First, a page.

I attended a fascinating lecture the other day about a junior naval officer, later an admiral, who really knew how to make waves. (¡Hagan lio!) The solution was simple and obviously important, a technological and tactical improvement that would revolutionize the accuracy of naval gunnery. The trouble was, how to make a change in a bureaucracy?
It’s always the same in war, isn’t it? Generals fight today’s battles with tomorrow’s technology–and yesterday’s tactics. Ranking officers would prefer not to hear suggestions. Junior officers are afraid to speak. Losses due to a simple lack of candor can be astonishing.
In the Church, since apostolic times, there has been a tension–often ultimately fruitful–between structure and charism. Both structure and charism are God’s will for the Church and the work of the Holy Spirit. In fact, administration is itself a charism. And Jesus Christ personally instituted the hierarchy.
In light of these structural realities, it is often necessary to take deliberate steps to open up listening processes. New initiatives will at first seem impractical or even impossible, and due to the inertia inherent in institutions, quite likely undesirable.
In his interview book Light of the World with Peter Seewald, Pope Benedict spoke in a way that might at first glance seem more, shall we say, Franciscan:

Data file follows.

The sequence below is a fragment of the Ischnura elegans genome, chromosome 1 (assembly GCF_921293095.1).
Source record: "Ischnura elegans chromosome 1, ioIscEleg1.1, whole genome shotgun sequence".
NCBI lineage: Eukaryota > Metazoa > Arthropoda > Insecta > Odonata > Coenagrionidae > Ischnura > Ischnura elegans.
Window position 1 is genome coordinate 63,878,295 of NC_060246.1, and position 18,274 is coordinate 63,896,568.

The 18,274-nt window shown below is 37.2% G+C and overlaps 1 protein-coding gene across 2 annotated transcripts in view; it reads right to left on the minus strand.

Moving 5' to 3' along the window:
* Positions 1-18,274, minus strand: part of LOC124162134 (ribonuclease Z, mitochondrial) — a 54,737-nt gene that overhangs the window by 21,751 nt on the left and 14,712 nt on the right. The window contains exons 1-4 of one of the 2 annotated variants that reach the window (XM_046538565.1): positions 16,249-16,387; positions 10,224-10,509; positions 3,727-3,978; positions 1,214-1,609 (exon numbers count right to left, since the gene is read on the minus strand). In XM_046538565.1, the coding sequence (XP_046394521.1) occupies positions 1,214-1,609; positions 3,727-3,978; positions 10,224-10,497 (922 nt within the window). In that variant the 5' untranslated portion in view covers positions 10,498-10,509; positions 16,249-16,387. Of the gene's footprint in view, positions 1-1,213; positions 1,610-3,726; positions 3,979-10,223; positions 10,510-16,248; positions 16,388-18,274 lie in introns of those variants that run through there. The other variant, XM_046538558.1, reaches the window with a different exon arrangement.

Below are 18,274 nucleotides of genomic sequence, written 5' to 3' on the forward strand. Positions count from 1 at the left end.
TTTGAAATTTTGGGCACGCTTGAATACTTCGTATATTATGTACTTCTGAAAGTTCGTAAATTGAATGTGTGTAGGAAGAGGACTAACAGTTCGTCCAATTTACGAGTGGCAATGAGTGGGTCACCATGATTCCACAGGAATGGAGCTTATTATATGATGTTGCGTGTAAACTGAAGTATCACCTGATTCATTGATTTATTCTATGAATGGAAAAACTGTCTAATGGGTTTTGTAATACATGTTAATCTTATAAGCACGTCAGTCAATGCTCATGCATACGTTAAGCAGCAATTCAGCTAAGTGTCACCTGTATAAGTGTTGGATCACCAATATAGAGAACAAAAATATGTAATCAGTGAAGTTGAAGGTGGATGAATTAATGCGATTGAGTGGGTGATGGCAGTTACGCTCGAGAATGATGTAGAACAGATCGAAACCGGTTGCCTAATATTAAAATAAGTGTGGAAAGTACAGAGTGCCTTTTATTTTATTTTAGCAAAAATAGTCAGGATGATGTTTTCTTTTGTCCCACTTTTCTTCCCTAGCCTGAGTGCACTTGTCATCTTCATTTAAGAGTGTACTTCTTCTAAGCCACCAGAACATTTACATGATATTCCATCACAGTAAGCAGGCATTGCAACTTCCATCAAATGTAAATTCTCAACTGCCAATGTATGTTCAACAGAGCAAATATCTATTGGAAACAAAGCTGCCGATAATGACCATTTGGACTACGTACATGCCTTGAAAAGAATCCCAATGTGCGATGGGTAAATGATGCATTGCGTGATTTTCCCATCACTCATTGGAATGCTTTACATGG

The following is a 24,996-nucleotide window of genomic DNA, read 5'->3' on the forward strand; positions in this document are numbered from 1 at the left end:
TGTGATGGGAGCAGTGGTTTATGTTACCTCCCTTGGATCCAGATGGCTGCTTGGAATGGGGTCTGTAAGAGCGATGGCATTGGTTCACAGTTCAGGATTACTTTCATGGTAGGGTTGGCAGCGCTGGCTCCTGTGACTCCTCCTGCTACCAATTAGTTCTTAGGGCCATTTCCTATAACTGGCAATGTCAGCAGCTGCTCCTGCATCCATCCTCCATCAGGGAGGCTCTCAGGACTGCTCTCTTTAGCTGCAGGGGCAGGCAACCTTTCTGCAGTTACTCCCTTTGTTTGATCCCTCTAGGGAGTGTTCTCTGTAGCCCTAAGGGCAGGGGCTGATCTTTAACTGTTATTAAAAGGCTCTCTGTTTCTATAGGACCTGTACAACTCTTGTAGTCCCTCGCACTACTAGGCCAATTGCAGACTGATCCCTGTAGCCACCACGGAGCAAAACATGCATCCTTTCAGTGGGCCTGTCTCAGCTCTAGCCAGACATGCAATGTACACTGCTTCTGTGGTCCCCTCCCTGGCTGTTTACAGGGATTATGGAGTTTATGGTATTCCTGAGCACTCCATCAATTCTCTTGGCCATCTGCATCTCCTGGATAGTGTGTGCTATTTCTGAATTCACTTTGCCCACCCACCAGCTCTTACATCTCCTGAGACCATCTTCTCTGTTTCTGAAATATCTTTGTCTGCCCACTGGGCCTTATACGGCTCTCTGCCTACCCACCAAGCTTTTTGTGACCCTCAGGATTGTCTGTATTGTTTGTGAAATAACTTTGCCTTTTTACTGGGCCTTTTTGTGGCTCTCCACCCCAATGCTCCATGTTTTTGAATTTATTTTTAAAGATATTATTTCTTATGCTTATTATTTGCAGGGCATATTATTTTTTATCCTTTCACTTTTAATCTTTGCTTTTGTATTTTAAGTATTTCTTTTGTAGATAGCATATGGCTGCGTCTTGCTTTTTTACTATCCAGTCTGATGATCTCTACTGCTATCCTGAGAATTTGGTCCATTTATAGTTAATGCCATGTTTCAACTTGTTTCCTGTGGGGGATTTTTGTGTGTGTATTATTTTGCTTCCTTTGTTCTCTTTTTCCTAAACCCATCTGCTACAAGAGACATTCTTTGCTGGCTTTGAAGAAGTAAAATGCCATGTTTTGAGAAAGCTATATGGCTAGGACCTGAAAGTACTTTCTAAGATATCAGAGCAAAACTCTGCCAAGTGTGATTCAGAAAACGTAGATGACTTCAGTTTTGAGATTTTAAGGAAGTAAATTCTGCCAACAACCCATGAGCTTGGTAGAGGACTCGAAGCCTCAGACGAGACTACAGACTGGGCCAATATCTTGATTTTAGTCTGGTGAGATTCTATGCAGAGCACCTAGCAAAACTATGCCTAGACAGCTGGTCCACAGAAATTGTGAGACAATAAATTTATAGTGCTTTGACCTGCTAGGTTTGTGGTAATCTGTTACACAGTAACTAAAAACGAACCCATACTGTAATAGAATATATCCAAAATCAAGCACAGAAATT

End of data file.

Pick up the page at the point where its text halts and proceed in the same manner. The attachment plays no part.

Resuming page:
“Less clearly but nevertheless unmistakably, we find here in the West, too, a revival of new Catholic initiatives that are not ordered by a structure or a bureaucracy. The bureaucracy is spent and tired. These initiatives come from within, from the joy of young people.”
Ironically enough, one of the first things that can happen with a fresh initiative is that it can become a new rule, a new codified structure. This is what has happened with ecclesial music, for example. Once the first fellow got out on stage with his guitar, it was basically all over for chant.
And thus today’s fresh new initiatives are often recovery efforts, finding the best kinds of service and evangelization, the best sources and methods of Catholic teaching, the best kinds of art, architecture, and music, and bringing them to new life. Often this happens with a certain struggle. A parish or diocesan initiative having to do with chant will have an infinitely more difficult time getting started than one involving a guitar and piano combo, despite the obvious failure of Elvis-era outreach, and despite the clear teaching of the Second Vatican Council on chant’s primacy in our Liturgy.
So the way forward, it seems to me, has a lot to do with thinking. We want to do what is best and most appropriate for both “vertical” and “horizontal” reasons, without a lot of inertia.
What are the next steps?